Sen. Nelson at the Council on Foreign Relations
Sen. Nelson's remarks
January 30, 2007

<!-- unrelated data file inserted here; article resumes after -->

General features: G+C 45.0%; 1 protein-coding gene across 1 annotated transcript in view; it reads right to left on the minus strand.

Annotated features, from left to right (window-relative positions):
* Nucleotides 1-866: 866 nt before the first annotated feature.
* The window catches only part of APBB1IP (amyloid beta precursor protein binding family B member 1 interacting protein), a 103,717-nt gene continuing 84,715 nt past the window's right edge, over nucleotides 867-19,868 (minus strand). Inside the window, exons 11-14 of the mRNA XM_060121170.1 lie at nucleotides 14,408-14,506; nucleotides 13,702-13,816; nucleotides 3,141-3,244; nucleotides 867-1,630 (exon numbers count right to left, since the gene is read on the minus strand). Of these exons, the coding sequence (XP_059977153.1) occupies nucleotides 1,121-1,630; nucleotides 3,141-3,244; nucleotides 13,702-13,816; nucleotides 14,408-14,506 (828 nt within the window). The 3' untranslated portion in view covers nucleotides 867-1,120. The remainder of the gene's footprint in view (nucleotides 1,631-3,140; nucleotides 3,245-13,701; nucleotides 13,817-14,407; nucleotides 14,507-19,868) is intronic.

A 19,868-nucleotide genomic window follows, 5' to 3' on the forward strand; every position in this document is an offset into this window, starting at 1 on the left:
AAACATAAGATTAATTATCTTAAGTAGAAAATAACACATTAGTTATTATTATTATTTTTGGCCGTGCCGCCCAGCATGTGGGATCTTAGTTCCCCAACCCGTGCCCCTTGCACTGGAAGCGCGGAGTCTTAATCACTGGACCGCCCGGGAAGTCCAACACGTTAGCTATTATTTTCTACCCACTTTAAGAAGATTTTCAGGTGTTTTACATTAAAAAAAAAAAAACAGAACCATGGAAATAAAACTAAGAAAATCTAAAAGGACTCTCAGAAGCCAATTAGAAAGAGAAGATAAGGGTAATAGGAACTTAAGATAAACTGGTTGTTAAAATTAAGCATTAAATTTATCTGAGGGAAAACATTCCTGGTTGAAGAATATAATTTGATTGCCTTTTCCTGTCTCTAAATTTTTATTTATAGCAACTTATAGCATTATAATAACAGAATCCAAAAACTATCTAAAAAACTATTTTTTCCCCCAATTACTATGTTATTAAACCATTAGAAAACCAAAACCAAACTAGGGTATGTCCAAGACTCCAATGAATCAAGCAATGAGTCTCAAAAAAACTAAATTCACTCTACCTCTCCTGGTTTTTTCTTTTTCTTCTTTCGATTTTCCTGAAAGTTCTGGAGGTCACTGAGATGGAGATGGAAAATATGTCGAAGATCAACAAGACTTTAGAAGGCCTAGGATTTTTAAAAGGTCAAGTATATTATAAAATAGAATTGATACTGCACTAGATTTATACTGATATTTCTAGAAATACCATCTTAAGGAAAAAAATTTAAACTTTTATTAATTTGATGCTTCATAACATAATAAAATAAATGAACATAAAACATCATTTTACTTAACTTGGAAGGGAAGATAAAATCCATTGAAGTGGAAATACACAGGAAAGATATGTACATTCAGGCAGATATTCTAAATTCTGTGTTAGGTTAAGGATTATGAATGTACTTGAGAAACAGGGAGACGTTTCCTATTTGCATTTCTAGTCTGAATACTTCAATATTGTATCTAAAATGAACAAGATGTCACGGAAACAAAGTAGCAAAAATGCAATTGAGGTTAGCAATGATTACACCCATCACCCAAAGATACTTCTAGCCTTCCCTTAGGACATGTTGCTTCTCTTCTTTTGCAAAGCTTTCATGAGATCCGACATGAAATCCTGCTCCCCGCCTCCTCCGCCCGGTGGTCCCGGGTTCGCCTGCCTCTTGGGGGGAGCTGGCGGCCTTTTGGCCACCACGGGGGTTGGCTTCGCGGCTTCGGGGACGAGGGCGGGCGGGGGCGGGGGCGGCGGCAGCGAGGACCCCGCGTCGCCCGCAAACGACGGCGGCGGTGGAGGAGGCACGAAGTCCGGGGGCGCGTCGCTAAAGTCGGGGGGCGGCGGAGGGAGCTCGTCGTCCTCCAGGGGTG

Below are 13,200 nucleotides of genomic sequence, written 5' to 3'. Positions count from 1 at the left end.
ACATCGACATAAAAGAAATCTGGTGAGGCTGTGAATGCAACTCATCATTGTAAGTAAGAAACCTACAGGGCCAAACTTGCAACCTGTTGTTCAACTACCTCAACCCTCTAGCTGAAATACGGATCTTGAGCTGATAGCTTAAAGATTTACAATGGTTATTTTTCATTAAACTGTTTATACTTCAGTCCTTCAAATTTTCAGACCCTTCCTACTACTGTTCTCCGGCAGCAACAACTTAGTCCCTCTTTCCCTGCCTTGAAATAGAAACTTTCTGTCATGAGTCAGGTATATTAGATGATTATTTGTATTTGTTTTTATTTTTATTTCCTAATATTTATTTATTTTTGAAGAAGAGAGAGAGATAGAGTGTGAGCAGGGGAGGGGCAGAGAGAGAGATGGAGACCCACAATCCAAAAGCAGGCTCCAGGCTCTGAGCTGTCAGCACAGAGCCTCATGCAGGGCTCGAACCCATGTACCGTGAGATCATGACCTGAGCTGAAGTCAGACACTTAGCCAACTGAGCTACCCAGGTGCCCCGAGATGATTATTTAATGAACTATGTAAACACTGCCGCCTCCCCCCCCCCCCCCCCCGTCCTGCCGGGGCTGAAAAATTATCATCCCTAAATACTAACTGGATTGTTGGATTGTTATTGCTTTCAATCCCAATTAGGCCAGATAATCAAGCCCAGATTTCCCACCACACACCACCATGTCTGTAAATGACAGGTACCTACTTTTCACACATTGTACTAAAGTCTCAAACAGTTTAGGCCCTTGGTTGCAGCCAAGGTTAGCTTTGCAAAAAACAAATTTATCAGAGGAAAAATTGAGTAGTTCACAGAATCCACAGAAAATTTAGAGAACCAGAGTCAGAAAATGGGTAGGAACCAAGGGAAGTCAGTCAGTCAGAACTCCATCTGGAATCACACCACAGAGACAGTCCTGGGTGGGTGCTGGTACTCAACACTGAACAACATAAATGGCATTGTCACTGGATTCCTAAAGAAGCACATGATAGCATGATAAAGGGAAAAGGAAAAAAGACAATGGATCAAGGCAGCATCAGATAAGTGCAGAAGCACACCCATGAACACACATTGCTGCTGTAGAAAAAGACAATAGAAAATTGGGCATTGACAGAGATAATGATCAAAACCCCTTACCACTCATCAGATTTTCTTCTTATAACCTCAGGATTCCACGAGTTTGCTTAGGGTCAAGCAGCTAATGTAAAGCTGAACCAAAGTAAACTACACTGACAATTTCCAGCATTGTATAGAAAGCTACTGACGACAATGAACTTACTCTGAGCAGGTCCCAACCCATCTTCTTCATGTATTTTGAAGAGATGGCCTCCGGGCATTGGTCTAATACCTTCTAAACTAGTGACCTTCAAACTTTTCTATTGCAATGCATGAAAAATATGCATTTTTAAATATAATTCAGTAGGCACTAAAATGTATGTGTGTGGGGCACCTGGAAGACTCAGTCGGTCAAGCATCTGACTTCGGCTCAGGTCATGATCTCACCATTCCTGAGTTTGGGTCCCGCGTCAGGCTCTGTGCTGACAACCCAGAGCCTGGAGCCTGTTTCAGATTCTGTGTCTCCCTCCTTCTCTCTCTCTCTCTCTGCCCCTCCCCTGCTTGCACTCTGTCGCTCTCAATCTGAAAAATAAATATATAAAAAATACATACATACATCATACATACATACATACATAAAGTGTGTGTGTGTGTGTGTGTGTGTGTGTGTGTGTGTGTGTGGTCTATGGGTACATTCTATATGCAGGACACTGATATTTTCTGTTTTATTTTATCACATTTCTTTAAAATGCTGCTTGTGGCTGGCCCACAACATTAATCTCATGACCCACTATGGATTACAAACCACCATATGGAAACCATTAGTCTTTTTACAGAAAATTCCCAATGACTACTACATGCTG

These are difficult and turbulent times; and, as each of you keenly is aware, we face challenges in the conduct of our foreign affairs that do not lend themselves to simple or easy solutions. This is why I, for one, am especially grateful for forums like this; and, the overall assistance the Council on Foreign Relations has given to our nation’s foreign policy-makers over the past nine decades. Today, two of the major issues before the world community are Iraq and proliferation. This week, a more narrowly defined question before the U.S. Senate will be the tangle in Iraq. Specifically, the Senate will continue to consider the president’s new plan, including debate on a resolution that declares a lack of confidence in his call for 21,000 more soldiers in the war zone. I can tell you - this senator disapproves of the president’s latest plan. And there is little doubt that a majority of my colleagues in the Senate feel the same way. Like so many Americans, we supported the war in Iraq. Most of us have been, and will continue to be, fierce defenders of our military. And we have been frequent supporters of this president. But in retrospect, over and over again, we haven’t been told the truth. We weren’t told the truth about weapons of mass destruction, about troop levels, about the cost of the war or about the sectarian violence. And now, many of us can no longer give consent to the administration’s plan for a military buildup in Iraq – a plan that some of our own generals say won’t work. Knowing debate and a decision on Iraq strategy loomed early in the new Congress, I set out last month on a 12-day fact-finding trip to Iraq and eight other countries in the region. I wanted fresh facts, timely observations and different perspectives – which I am here to share with you today. In advance of my trip, Gen. Hayden, the director of the CIA, urged me to add Saudi Arabia to my itinerary. As the general noted at the time, there had not been a congressional delegation to visit this important strategic ally in more than two years. The general asked me to convey to the Saudis how they could help bring stability in Iraq by using their tribal ties with Iraqi Sunnis to persuade them to tamp down the insurgency. I delivered that message, succinctly and directly, to King Abdullah. Most of you probably have already heard about another of my visits - because it drew, shall we say, unfavorable notice from the White House during one of its daily press briefings. I went to Syria. I went because I had been there twice before, and because the Iraq Study Group had just recommended engaging Iraq’s neighbors in finding a solution to the crisis there. But let me tell you, I did not go without caveats. One was that I was speaking only for myself, not negotiating for the administration or on behalf of the United States. Another was that I would harbor no illusions about the character of the Syrian leadership. This is not a nice regime, either to its citizens or its neighbors. In short, I approached this visit with realism, not optimism. I met with President Assad and his foreign minister, Walid Moualem, for over an hour. Our conversation covered nearly every issue between our two nations, including some pretty significant grievances: Syria’s arming of Hezbollah, for example. It’s support of Hamas. It’s undermining of the Siniora government in Lebanon. Its lack of full cooperation with the tribunal investigating the assassination of Rafik Hariri. And, its alliance with Iran. Assad, of course, stuck to his usual rhetoric of denial. But where there was a slight crack in the door was on the question of controlling the Iraqi-Syrian border. The border has been an entry point for jihadis, who fly into Damascus and make their way into Iraq along ancient smuggling routes. Once inside, they fight our military. After my last visit with Assad, some three years ago, there was limited cooperation between our governments on enforcing border security. But any such cooperation ended abruptly, following the Hariri assassination in 2005. In our meeting last month, Assad indicated an interest in resuming border cooperation with the U.S. or the Iraqi army. I told him that would serve Syria’s interest in two ways; it would stem the flow of Iraqi refugees into Syria; and, it would permit the construction of an oil pipeline from Kirkuk through Syria to the Mediterranean. Now, I have no illusions about the possible impact on U.S.-Syrian relations from one politician’s conversation with Assad – or from four senators’ visits, for that matter, as I was followed in Damascus by Sens. Specter, Dodd and Kerry. But I think even the very limited opening I perceived illustrates why the administration should take the Iraq Study Group’s recommendation very seriously. Logic instructs us we cannot succeed in stabilizing Iraq without the cooperation of all of Iraq’s neighbors. And so, rather than simply making demands of governments who often do not share our interests, our effort should be focused on finding those limited areas where our interests overlap and developing them. The diplomatic dialogue would not have to give up anything on areas where we disagree with Syria. But it most certainly can include the discussion of the costs to Syria of continued conflict, such as the imposition of additional sanctions under the Syria Accountability Act. And it should be coordinated with the diplomatic efforts of our allies. Yet the administration has adopted the approach of an ostrich. And make no mistake: it is not working. Now, does the same instructive logic apply to Iran? To a degree, it does. But with Iran it is complicated by the very real threat posed by an Iran actively seeking nuclear weapons, and willfully undermining governments across the region. In every capital I visited, the menace of Iran was foremost on the agenda of my hosts. In fact, the two most similar descriptions I heard of the threat posed by Iran came from none other than Benjamin Netanyahu, the Israeli Likud party leader, and King Abdullah of Saudi Arabia. That should tell you something. But again, an international effort to stabilize Iraq must include all of Iraq’s neighbors, including Iran. Can Iran be a spoiler in these talks? Absolutely. But it would come at the cost of increasing their isolation. Should our effort to force Iran to end uranium enrichment continue concurrently? Without question, and it should include the imposition of tougher sanctions than those imposed by the U.N. last month. Should we rule out military options if Iran closes in on acquiring nuclear weapons, threatens shipping in the Gulf or attacks its neighbors? Nothing should be off the table – and, another carrier group in the Gulf is a good way to remind Iran of that fact. But right now, stabilizing Iraq needs to be our top priority. Failing to do so leads only to disaster: more dead American soldiers and Marines, possible ethnic cleansing and bloodletting on a scale we have not yet seen, destabilization of key Middle East nations, and a serious weakening of our ability to contain Iran. I certainly hope that some of the actions taken by Iraqi forces in recent days, with the support of the U.S. military, are a sign of things to come. The task at hand will require a kind of political leadership that has not yet shown itself in Iraq – leaders with the wisdom and maturity to confront extremists even in their own communities, as well as those across the divide. The Iraqi government must use its security forces to combat militias and insurgents without regard to sectarian affiliation. Without this fundamental change in approach, the violence will continue. And herein lies the flaw in the president’s plan to send more troops to Iraq. Based on everything I saw last month; and, based on my conversations with Iraqi officials, our own military leaders and rank-and-file soldiers, I am convinced more troops won’t end the sectarian violence. If we had 200,000, or 300,000 more soldiers in Iraq, maybe. It might make a difference in temporarily restoring order. But the global mandates on our military make that impossible. Our only hope of stabilizing Iraq depends largely on three successful initiatives: 1) an aggressive diplomatic effort led by the U.S. with Iraq and its neighbors to quickly find a political settlement between Iraq’s warring factions; 2) Iraqis taking responsibility for providing for their own security; and, 3) a massive and effective international reconstruction program. The first of these, an intense diplomatic effort aimed at helping Iraq with a political settlement has been discussed many times. It must include: sufficient autonomy for Iraq’s various regions and communities, but a stake for all in the central government; an oil revenue sharing law; a reversal of de-Baathification, and a revised constitutional amendment process. The lack of a major diplomatic effort to build an international coalition to support a political settlement is truly baffling. Iraq is in full-blown crisis. We need at least one, if not several, high-level special envoys, empowered by the president and endorsed by the congressional leadership. Working together, they need to be on the ground every day, throughout the Middle East, in Europe and Asia, and at the United Nations. The goal should be - within a month - to assemble an international conference at which all of Iraq’s neighbors and other key nations would endorse the framework of a political settlement. It became painfully evident during my trip that Prime Minister Nouri al-Maliki either lacks the will, or he lacks the nerve, to take on the Shiite militias on whose backing he depends for power. His rushed execution of Saddam Hussein – certainly justified but horribly carried out – spoke volumes about his insensitivity to the concerns of Sunnis. As for Iraqis taking responsibility for their own security, this will only take place if U.S. troops begin to pull back from the primary combat role they now play, and shift into an advisory capacity. The Iraq Study Group offered this recommendation, as well. Rather than increasing our forces in Iraq, we should be transitioning the troops there to training and advising Iraqi troops, antiterrorism missions and border security. Finally, the massive reconstruction effort requires an Iraqi reconstruction czar – a person of the highest integrity, who will cut through the red tape, demand our agencies produce results working together and deliver reconstruction assistance quickly and directly to Iraqi communities. Concurrently, this official should convene a donors conference to elicit pledges of assistance from our international partners and hold them accountable for delivering this aid quickly. In short, the costs of failure in Iraq will be catastrophic – in growing threats to us and our allies, and in more American and Iraqi lives lost – if we do not awaken to the reality that diplomacy, not military might, is what is needed to end the sectarian violence in Iraq. To paraphrase something President Kennedy said in 1961, we must always be ready and willing to bear arms to defend our freedoms, but as long as we know what comprises our vital interests and our long-range goals, we have nothing to fear from diplomacy.